This is one of a group of Prestige dates by Sonny Criss from the late '60s that featured the altoist elegantly ripping through pop tunes, standing them on their heads and making them into credible vehicles for his dazzling virtuosity. For this 1968 recording, Criss gets hold of Sonny Bono's "The Beat Goes On" and makes it sophisticated, soulful, and swinging. The saxophonist is ably aided in this unlikely transformation by bassist Bob Cranshaw, pianist Cedar Walton, and drummer Alan Dawson, whose swirling brush work is key to the success of the title track. The group is less successful in pulling off a similar identity change on "Somewhere My Love." The melody gets an overly snappy Las Vegas lounge treatment, but then the piece comes together for some crisp, exciting solo work. Bobbie Gentry's "Ode to Billy Joe" also gets the Criss treatment. Partial success again, as the rhythm section remains a bit too static. Moving outside the pop repertoire, Criss scores full marks with a fiery, focused, up-tempo version of "Yesterdays"; the mid-tempo standard "Georgia Rose"; and his own urbane blues, "Calidad." This last piece is one of the performances on the CD where Criss, with his rapid, serpentine flow of ideas, begins to sound almost like Eric Dolphy. But where Dolphy regularly pushed towards the avant-garde, Criss' astonishing abilities are based within a more traditional, accessible syntax.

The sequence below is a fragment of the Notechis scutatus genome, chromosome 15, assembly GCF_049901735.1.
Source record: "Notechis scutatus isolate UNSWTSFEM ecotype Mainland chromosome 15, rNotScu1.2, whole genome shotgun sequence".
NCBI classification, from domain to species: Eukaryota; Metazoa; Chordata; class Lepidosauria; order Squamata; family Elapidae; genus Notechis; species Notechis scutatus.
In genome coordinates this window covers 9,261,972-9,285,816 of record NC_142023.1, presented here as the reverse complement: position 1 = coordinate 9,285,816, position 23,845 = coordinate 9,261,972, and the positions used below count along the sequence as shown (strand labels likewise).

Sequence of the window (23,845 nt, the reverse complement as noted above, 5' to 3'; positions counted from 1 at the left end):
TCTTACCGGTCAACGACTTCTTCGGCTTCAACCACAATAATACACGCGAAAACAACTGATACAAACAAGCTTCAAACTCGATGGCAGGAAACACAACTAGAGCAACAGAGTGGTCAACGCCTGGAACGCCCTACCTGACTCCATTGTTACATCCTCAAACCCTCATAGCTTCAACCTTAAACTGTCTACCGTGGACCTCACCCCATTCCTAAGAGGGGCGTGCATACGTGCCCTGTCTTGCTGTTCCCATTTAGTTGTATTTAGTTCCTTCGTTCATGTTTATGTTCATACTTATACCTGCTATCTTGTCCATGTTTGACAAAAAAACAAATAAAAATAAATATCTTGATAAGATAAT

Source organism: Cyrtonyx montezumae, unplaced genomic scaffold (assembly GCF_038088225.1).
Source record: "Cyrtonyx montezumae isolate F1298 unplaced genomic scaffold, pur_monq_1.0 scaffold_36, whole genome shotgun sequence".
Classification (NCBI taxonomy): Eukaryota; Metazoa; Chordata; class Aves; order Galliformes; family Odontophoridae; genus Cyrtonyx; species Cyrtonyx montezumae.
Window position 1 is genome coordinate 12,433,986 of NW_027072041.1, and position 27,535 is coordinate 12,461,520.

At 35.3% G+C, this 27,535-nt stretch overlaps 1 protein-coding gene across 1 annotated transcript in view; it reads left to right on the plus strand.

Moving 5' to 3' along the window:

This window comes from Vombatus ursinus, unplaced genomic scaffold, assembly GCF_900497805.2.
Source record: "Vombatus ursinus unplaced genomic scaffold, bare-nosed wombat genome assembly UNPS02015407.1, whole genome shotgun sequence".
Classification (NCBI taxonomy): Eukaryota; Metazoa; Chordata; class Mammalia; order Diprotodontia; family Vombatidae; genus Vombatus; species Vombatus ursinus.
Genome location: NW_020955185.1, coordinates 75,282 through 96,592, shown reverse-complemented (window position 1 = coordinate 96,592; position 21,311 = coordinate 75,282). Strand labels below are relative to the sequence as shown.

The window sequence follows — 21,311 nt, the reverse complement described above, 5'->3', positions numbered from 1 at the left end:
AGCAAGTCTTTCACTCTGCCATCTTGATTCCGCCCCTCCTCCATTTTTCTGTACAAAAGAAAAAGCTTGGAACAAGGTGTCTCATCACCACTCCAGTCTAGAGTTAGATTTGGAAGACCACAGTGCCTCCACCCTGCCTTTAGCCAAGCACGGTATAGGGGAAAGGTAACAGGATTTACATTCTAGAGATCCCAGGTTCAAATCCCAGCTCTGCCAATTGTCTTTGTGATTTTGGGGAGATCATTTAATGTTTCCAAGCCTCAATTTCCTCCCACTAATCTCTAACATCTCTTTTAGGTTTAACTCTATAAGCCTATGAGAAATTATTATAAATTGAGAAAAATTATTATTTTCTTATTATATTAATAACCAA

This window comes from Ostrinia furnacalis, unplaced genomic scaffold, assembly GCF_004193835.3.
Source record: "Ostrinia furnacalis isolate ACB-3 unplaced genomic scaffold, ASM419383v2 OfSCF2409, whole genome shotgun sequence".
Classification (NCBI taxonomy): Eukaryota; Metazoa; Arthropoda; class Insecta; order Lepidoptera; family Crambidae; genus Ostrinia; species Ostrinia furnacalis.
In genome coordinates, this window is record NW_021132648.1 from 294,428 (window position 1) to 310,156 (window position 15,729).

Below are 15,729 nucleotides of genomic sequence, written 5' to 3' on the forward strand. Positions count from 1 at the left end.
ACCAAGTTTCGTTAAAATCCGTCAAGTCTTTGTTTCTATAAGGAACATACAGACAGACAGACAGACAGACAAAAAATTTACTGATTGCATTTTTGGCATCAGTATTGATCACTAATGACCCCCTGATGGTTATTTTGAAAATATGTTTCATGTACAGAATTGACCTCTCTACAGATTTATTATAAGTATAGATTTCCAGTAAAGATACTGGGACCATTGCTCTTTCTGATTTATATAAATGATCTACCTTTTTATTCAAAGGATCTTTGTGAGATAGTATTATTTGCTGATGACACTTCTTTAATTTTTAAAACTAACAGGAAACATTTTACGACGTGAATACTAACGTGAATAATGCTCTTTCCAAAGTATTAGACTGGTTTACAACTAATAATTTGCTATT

AllMusic Review by Jim Todd